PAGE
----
Monday, April 18, 2011

Unraveling Truth from Fiction

      Natasha Goldie interviews Dr. Gurnam Brard on Feb 26, 2011

     Dr Gurnam Brard’s interview took place on a Saturday afternoon in his brother Kartar’s home in the Oakland Hills, California. The delicate linger of cardamom and turmeric in the air guided my way down the wooded path towards his home. The Brard family had kindly invited me and my mentor Guneeta, for a home cooked Punjabi lunch before we began. This was my first interview with the archive project and I had no prior experience with oral history interviews. Days before the interview I had feared Murphy’s law would best describe my experience. In opposition, the day went without a hitch; Dr Brard was extremely hospitable and Guneeta was knowledgeable and helpful. We discussed aspects of his experience over lunch with his elder brother and his sister in law, both of whom had experienced the Partition.

    Dr Brard had authored his own autobiography East of Indus, which colorfully captures his memories of youth in rural Punjab leading to the Partition and beyond Post Colonial India. He revealed he was 17 years old in 1947, when he learned of the partition. His family is Sikh and their village Meraj was on the Indian side of Punjab; fortunately for them they were not forced to migrate. He explained that he still remembers the faces of the dead and dying strewn across the fields and paths of his village. He lost his best friend Nawab Din, who was a young Muslim boy that lived in the same village. He remembered that Nawab and his family tried to flee the village to Pakistan, however, there was an attack on the village before the family could successfully migrate and Nawab’s mother was killed. At the age of 17, Dr Brard had witnessed the death of a family friend and neighbor; the sight of Nawab’s mother’s body is still vivid in his memories. For Nawab and the rest of his family, their fate is still a mystery.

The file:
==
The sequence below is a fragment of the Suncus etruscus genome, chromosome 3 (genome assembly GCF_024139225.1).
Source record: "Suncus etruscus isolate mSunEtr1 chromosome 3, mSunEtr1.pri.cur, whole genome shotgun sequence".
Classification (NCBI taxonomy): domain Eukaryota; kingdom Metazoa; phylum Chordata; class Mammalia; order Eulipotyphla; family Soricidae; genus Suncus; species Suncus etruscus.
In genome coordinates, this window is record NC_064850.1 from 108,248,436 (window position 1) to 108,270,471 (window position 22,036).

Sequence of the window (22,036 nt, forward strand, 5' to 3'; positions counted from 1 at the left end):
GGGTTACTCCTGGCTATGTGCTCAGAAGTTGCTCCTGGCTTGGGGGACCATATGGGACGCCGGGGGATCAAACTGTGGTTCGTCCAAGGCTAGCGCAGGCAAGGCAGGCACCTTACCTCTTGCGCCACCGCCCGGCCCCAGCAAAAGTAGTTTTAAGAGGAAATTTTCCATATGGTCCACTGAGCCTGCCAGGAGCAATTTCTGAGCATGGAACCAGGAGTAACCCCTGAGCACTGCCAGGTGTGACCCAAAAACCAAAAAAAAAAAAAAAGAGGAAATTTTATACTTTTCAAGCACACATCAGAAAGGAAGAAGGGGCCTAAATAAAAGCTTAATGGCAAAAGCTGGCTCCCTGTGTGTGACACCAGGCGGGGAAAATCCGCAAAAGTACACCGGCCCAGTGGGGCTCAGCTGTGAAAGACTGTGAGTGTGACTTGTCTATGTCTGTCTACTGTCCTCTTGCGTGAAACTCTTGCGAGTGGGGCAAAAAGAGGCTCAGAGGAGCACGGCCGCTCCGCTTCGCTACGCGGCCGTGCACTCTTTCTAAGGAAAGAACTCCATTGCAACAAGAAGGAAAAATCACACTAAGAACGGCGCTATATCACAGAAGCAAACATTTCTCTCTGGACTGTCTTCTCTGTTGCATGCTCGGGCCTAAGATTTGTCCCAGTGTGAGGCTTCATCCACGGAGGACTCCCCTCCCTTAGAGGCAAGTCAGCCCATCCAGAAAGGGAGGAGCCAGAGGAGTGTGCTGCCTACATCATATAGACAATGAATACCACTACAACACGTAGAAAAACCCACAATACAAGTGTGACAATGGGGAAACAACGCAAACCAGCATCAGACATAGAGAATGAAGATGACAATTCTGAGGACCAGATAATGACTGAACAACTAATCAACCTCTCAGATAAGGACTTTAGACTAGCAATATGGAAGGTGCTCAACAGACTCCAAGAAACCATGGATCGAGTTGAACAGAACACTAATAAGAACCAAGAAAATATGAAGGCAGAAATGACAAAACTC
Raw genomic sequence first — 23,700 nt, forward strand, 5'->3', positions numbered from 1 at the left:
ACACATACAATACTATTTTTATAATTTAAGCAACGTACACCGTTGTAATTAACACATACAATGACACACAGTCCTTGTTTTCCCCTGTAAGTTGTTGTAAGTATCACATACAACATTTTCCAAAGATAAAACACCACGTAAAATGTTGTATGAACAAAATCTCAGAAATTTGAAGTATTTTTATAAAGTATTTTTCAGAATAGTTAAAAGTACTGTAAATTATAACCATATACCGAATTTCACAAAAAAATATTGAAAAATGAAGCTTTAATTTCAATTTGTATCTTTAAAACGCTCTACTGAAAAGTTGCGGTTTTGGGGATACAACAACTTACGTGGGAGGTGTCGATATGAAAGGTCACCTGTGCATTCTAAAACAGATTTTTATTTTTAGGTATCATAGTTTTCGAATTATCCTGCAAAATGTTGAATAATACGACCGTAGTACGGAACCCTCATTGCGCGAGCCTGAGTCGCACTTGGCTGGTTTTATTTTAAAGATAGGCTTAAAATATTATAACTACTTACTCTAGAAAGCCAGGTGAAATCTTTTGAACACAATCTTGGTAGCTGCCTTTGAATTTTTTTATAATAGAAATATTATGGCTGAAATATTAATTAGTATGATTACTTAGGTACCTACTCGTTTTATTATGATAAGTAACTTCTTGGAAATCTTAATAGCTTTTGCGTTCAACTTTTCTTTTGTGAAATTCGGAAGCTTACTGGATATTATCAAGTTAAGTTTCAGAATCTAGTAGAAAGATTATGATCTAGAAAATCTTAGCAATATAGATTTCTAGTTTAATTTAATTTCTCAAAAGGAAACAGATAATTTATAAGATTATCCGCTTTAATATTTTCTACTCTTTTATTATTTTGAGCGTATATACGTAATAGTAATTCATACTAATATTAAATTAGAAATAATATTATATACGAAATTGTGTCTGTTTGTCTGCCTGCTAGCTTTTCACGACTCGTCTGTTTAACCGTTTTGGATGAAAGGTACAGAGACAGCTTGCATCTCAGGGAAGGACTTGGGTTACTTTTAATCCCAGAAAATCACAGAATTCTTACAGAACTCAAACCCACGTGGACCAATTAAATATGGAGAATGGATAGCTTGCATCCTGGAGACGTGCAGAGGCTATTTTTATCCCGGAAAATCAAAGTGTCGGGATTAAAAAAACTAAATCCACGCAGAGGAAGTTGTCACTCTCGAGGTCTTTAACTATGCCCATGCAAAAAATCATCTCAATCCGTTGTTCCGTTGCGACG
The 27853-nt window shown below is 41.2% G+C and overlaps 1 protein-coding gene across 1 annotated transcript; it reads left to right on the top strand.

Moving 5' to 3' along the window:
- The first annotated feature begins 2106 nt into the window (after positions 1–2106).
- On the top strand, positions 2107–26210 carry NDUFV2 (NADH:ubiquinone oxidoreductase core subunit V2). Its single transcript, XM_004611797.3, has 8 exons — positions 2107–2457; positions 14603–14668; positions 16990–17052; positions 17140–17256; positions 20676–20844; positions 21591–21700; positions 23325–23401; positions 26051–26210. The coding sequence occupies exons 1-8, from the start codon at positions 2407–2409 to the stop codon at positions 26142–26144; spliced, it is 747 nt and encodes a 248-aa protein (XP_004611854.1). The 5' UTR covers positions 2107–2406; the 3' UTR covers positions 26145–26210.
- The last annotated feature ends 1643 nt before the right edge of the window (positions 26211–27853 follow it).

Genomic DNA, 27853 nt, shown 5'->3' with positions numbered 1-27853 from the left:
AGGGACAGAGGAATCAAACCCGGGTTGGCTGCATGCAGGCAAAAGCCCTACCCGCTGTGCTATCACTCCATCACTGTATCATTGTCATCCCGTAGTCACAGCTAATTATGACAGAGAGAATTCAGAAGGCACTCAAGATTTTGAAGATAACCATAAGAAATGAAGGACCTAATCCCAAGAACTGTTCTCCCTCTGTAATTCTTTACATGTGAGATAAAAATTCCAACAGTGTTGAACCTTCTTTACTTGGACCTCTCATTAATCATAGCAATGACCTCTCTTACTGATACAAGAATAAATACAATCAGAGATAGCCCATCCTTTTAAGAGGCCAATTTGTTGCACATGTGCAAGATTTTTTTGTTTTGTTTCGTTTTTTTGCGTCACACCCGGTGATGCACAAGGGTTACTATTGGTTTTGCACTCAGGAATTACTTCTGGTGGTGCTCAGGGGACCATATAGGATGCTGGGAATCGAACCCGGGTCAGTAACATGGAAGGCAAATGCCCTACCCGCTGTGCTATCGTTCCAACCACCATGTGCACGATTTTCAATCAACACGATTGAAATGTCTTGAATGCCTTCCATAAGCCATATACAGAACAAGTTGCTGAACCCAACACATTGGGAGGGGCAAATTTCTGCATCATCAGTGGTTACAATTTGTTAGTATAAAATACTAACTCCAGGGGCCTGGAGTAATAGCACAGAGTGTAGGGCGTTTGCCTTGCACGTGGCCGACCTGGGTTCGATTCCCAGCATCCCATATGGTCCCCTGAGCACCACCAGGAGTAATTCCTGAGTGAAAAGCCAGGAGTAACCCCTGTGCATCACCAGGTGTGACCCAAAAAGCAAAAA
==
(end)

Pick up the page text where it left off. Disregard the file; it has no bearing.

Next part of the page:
The tragic loss of Nawab’s mother and the unknown fate of the rest of his family are only a minute fraction of a fragmented, complex and deeper narrative of the Partition.  I came away from the interview with a tremendous intrigue and passion to pursue the cultural and oral narratives of South Asia’s history.  Dr Brard is now a retired physicist, who divides his time between his family in the Bay Area and in Lake Tahoe where he is an avid skier. I am thankful to Dr Brard and to those who reveal their past, for they are the key to understanding the past and unraveling the truth from the fiction.
Natasha Goldie, background:  I am a 24 year old, half Thai/half Scottish, agnostic student. I did not know Dr Brard, however I had read his autobiography prior to the interview.  I am studying an MA in history at the University of Edinburgh. I am currently in the US on an exchange with the University of California, Berkeley. I am currently conducting research for my MA dissertation, that will be on a social and cultural aspect of Indian history. Thus, I am gaining invaluable experience with oral history and background research for my dissertation.

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